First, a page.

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You searched for subject:(PAR1 agonist). Showing records 1 – 2 of 2 total matches.

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Temple University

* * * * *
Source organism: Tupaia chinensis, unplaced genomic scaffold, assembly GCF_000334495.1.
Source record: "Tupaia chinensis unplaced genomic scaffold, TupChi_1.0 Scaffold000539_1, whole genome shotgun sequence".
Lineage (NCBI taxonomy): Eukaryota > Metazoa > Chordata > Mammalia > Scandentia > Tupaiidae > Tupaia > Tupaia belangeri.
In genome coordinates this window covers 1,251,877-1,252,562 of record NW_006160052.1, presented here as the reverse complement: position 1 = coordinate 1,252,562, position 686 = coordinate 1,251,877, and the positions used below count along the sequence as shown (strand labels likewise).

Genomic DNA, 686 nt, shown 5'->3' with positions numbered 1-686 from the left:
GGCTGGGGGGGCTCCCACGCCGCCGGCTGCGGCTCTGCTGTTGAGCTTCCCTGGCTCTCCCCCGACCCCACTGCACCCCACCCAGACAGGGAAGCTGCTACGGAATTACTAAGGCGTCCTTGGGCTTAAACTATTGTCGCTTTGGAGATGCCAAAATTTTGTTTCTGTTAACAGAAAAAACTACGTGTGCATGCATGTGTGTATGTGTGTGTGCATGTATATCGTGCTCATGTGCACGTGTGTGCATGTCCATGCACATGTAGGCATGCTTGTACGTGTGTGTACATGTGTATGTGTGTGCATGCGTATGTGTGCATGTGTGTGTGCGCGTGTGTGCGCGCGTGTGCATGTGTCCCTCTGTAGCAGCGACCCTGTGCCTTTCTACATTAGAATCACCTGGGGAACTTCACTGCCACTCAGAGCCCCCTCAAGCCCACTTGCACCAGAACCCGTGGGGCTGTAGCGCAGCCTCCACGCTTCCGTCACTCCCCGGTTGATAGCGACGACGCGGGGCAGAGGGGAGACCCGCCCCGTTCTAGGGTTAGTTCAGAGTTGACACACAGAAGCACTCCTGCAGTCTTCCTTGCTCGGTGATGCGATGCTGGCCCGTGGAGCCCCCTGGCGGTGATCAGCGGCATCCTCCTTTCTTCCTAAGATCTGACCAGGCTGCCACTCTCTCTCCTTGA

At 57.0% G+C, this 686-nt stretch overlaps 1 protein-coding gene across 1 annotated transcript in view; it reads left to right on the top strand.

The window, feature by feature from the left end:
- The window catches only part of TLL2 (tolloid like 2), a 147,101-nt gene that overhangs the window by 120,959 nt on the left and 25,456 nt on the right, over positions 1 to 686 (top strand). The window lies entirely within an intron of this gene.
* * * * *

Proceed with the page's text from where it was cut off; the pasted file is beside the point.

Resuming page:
1. Mao, Yingying. ROLE OF PROTEASE-ACTIVATED RECEPTORS IN PLATELET ACTIVATION.

Degree: PhD, 2009, Temple University

Physiology